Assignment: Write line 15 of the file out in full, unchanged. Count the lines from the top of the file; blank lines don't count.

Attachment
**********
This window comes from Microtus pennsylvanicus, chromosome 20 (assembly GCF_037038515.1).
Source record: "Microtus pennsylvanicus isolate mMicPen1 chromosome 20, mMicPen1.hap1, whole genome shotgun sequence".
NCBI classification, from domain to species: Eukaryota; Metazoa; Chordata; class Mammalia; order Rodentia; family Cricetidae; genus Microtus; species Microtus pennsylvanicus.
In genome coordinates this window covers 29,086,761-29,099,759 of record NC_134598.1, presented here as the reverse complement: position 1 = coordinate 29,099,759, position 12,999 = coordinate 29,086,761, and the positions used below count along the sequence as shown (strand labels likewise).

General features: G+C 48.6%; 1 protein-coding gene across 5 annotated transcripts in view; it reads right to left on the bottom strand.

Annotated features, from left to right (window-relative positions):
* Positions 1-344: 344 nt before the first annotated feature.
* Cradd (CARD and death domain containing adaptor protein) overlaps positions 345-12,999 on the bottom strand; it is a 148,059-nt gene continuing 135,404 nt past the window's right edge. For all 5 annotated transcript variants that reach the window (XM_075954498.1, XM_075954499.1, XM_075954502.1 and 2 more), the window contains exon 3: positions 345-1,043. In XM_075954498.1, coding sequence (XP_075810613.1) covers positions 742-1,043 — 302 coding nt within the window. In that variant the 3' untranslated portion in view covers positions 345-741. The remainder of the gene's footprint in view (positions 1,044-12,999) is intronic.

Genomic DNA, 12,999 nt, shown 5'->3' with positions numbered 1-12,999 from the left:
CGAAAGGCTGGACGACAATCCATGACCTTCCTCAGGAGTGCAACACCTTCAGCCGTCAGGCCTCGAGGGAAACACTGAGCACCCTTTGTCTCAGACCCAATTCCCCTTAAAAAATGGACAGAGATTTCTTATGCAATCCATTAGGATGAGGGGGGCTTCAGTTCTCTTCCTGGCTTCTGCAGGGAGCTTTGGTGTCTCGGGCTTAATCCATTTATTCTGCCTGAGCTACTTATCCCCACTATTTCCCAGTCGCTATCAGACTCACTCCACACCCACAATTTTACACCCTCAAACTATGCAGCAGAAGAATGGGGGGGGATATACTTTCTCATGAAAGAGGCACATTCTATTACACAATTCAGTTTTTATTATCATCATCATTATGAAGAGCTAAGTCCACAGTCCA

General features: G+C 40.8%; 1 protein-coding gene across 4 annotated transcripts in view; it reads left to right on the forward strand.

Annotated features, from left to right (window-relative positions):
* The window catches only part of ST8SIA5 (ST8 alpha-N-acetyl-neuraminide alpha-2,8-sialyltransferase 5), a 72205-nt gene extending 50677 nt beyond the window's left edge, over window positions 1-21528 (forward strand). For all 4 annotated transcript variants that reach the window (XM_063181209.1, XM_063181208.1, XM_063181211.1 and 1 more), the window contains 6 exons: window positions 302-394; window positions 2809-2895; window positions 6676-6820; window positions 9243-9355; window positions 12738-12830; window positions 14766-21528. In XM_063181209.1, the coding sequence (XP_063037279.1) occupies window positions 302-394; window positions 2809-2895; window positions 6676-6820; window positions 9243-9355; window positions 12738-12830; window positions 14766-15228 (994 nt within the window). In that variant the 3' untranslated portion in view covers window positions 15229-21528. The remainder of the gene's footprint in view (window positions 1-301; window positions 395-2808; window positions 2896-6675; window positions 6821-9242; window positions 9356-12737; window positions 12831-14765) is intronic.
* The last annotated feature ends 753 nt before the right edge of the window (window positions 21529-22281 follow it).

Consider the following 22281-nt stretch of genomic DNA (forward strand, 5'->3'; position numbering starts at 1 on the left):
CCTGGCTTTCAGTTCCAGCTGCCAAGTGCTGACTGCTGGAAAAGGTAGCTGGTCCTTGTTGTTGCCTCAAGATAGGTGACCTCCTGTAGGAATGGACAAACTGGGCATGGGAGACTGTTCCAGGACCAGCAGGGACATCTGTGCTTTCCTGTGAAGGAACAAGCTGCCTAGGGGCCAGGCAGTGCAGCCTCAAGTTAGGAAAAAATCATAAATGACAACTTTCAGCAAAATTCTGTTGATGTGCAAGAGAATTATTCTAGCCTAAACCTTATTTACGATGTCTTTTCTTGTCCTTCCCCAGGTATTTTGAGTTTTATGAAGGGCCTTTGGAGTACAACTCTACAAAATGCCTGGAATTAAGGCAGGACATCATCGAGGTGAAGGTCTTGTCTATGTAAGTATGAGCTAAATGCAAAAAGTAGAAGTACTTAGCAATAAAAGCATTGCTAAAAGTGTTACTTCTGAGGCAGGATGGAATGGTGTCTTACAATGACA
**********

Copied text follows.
Consider the following 22281-nt stretch of genomic DNA (forward strand, 5'->3'; position numbering starts at 1 on the left):